Grady, K. C., Laughlin, D. C., Ferrier, S. M., Kolb, T. E., Hart, S. C., Allan, G. J., & Whitham, T. G. (2013). Conservative leaf economic traits correlate with fast growth of genotypes of a foundation riparian species near the thermal maximum extent of its geographic range. (A. Knapp, Ed.)Functional Ecology, first published online 15 February 2013.
Permanent Research Commons link: https://hdl.handle.net/10289/7220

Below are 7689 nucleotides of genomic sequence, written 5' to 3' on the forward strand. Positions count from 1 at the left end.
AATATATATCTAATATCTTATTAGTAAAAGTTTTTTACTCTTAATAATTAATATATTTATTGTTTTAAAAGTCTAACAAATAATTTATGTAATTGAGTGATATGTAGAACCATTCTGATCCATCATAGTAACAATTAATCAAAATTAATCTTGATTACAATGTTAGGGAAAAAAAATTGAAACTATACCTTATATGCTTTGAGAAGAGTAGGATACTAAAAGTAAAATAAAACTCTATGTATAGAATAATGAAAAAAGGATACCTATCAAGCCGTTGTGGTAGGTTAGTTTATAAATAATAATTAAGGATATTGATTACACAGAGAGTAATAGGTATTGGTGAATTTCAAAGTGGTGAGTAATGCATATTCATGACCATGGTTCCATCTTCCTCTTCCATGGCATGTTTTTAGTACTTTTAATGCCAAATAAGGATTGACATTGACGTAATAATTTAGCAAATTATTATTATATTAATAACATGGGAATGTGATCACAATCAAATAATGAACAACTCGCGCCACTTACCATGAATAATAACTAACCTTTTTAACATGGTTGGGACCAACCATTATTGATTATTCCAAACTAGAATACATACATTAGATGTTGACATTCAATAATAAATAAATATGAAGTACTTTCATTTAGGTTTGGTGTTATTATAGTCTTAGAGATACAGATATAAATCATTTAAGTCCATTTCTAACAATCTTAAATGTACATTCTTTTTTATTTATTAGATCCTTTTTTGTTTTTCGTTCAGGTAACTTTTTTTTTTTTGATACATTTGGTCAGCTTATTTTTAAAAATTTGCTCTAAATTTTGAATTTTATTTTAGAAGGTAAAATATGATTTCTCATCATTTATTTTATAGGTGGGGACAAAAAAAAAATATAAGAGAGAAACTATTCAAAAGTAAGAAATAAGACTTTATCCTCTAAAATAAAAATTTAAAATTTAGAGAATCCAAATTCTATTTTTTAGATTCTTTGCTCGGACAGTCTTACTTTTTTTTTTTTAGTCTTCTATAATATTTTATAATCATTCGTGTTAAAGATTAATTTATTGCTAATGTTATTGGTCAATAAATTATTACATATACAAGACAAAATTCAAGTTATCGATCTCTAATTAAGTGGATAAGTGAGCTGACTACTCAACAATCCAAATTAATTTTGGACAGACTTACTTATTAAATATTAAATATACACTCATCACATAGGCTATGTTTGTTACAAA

Plant functional traits involved in carbon and water acquisition are likely to be adaptive across the range of a species if the availability of these resources varies across this range and are limiting to growth or fitness. At the interspecific level, leaf economic traits associated with rapid resource capture are correlated with fast growth rates. However, relationships between leaf traits and growth are poorly understood at the intraspecific level. We examined two hypotheses: (i) leaf traits vary genotypically among Populus fremontii populations from different thermal environments; and (ii) leaf traits are related to growth rate of these P. fremontii populations. We used a common garden at the warm edge of P. fremontii distribution that included individuals transplanted from 11 provenances. Provenances varied in mean annual maximum temperature by 5·9 °C, reflecting a range of expected increases in temperature over the next 80 years. Conservative leaf traits (e.g. low specific leaf area, N content, stomatal conductance, net photosynthetic rate and high leaf water-use efficiency) were positively related to growth rates of genotypes and populations, a pattern opposite of that widely reported among species in other studies. Provenance temperature explained 75% of the variation in multivariate leaf traits with the warmest provenances having the most conservative traits and highest growth rates. Clinal genetic variation suggests that P. fremontii may be adapted to thermal environments. Leaf area-to-sapwood area ratio was positively associated with growth rate, while leaf area-based net photosynthetic rate was negatively associated with growth rate; these results suggest that hydraulic architecture was more important than leaf-level photosynthetic rate in determining growth rate. Synthesis. Our results suggest that conservative leaf traits promote rapid growth of P. fremontii genotypes in extremely hot environments. Thus, relationships between leaf economic traits among species do not necessarily apply to the range of variation among genotypes within species. The generality of this pattern should be examined for other species that will be exposed to climate warming. Moreover, our research shows that common garden provenance trials are useful for identifying genotypes best suited to a predicted warmer climate and for improving understanding of the physiological basis for adaptation to warm environments.